A fellow Capuchin, Archbishop Charles Chaput, was challenged during a recent press conference about his fight against lifting the statute of limitations on Catholic abuse cases in Colorado. Archbishop Chaput defended his action, saying he was the steward of the people’s resources. He said that unless the statute of limitations was lifted across the board it was unjust to single out the Church. How do you approach the issue of settlements for victims?

Unfortunately, the American way [of redressing these wrongs] is through litigation and monetary settlements. It’s when people feel they are being taken seriously and feel believed. I think it’s part of the healing process.

Obviously, the settlements need to be commensurate with the [local] Church’s ability to give money. [In Boston] we were able to pay for a lot of the settlements by selling the bishop’s residence for $105 million.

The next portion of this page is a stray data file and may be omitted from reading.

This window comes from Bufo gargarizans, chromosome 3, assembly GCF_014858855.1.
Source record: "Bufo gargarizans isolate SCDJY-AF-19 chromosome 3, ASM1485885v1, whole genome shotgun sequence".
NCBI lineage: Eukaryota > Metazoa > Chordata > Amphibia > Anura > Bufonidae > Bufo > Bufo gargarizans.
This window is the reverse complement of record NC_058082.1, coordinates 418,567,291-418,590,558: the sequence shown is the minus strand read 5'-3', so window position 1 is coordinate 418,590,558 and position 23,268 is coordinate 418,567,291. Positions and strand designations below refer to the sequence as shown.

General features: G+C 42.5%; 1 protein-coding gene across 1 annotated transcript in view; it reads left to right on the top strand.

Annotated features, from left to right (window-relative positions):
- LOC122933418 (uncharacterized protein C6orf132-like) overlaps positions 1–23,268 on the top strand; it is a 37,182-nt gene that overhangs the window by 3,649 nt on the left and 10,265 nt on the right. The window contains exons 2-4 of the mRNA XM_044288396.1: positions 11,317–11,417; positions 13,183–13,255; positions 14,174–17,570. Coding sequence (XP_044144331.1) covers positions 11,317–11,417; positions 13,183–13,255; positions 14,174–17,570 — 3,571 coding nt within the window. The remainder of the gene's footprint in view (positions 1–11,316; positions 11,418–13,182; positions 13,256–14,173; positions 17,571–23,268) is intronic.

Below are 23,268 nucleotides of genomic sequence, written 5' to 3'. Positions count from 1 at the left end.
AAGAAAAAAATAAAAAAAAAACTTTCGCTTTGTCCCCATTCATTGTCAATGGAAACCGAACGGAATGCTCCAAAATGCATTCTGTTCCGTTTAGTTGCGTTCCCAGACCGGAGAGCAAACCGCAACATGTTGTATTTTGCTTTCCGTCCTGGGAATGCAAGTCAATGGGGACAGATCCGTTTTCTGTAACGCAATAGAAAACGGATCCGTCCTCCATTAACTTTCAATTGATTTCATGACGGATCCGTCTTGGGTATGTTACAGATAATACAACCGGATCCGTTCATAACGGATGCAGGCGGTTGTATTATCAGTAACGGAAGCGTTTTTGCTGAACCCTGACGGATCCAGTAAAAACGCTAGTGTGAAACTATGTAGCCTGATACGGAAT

Here our financial problems were the result of the scandal, not because of the settlements. People stopped contributing, and the annual appeal went from $17 million to $8 million. This year, the numbers are up to $14 million-$15 million.

A bishop has to be concerned about the patrimony. In Massachusetts there is a statute that caps the maximum amount of damages against a charitable organization at $20,000. Not many states have that; it is a just system. It is the people’s money; the poor and others are affected by that.

We made a strategic decision to make a global settlement. Tom Hannigan came up with the idea that the Church would put up a certain amount of money and then judges and arbitrators would look at the cases and make a distribution.

That removed us from the process of how the money was distributed. It allowed us to settle many cases at once. It also allowed us to provide the pastoral care for nine years. Costs for pastoral care are about $2 million a year.

Archdiocesan finances are segregated, with the annual fund and parish contributions separated from the funds used for clergy abuse victims and other related needs. Our website spells that out.